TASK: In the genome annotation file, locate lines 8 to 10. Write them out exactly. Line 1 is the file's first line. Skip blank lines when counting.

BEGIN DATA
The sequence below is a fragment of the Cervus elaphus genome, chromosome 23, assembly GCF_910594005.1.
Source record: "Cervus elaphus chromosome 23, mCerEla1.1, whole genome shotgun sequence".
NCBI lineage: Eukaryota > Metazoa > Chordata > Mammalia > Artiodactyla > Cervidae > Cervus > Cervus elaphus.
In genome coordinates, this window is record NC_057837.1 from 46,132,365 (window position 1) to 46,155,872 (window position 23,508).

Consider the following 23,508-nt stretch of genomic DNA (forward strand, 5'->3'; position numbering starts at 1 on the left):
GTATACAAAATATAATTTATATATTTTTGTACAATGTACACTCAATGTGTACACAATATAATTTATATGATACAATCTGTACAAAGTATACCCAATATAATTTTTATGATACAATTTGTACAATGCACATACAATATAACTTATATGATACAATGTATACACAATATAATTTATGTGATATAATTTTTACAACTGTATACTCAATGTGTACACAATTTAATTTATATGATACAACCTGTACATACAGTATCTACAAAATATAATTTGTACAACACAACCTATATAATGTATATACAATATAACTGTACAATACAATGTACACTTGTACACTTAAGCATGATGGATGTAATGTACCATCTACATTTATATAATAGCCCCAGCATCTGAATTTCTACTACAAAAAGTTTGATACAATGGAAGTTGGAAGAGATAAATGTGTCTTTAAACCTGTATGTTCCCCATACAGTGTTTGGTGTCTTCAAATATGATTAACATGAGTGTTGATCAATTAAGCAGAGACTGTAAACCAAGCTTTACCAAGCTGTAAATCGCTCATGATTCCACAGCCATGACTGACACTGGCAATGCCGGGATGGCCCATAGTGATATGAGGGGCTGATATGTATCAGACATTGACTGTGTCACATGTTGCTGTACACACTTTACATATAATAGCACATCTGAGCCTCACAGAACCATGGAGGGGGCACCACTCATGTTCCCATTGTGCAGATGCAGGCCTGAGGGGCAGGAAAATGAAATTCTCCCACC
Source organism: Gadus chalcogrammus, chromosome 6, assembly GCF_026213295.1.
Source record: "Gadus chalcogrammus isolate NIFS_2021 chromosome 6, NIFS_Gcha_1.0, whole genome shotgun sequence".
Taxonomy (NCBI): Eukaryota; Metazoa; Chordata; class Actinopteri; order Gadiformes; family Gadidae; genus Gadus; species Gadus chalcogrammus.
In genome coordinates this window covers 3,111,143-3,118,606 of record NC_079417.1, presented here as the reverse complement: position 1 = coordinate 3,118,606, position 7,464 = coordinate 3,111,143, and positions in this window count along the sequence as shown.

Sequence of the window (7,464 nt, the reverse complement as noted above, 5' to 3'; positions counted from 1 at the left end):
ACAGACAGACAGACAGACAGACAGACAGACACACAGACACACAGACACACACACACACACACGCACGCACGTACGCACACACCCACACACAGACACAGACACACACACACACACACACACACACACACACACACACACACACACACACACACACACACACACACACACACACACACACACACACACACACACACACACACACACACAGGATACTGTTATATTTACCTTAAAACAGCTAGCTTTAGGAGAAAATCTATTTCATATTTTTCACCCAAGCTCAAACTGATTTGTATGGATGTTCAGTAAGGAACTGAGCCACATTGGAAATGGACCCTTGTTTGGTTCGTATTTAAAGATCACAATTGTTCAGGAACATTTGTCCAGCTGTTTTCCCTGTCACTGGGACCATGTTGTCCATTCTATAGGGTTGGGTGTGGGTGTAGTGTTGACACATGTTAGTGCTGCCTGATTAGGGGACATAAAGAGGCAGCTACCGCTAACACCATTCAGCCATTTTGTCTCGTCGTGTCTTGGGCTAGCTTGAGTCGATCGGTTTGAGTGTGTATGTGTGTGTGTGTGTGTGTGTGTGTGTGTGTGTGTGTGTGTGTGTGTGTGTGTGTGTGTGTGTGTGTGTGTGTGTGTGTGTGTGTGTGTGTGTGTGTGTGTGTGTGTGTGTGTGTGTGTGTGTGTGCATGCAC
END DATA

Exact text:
Source record: "Gadus chalcogrammus isolate NIFS_2021 chromosome 6, NIFS_Gcha_1.0, whole genome shotgun sequence".
Taxonomy (NCBI): Eukaryota; Metazoa; Chordata; class Actinopteri; order Gadiformes; family Gadidae; genus Gadus; species Gadus chalcogrammus.
In genome coordinates this window covers 3,111,143-3,118,606 of record NC_079417.1, presented here as the reverse complement: position 1 = coordinate 3,118,606, position 7,464 = coordinate 3,111,143, and positions in this window count along the sequence as shown.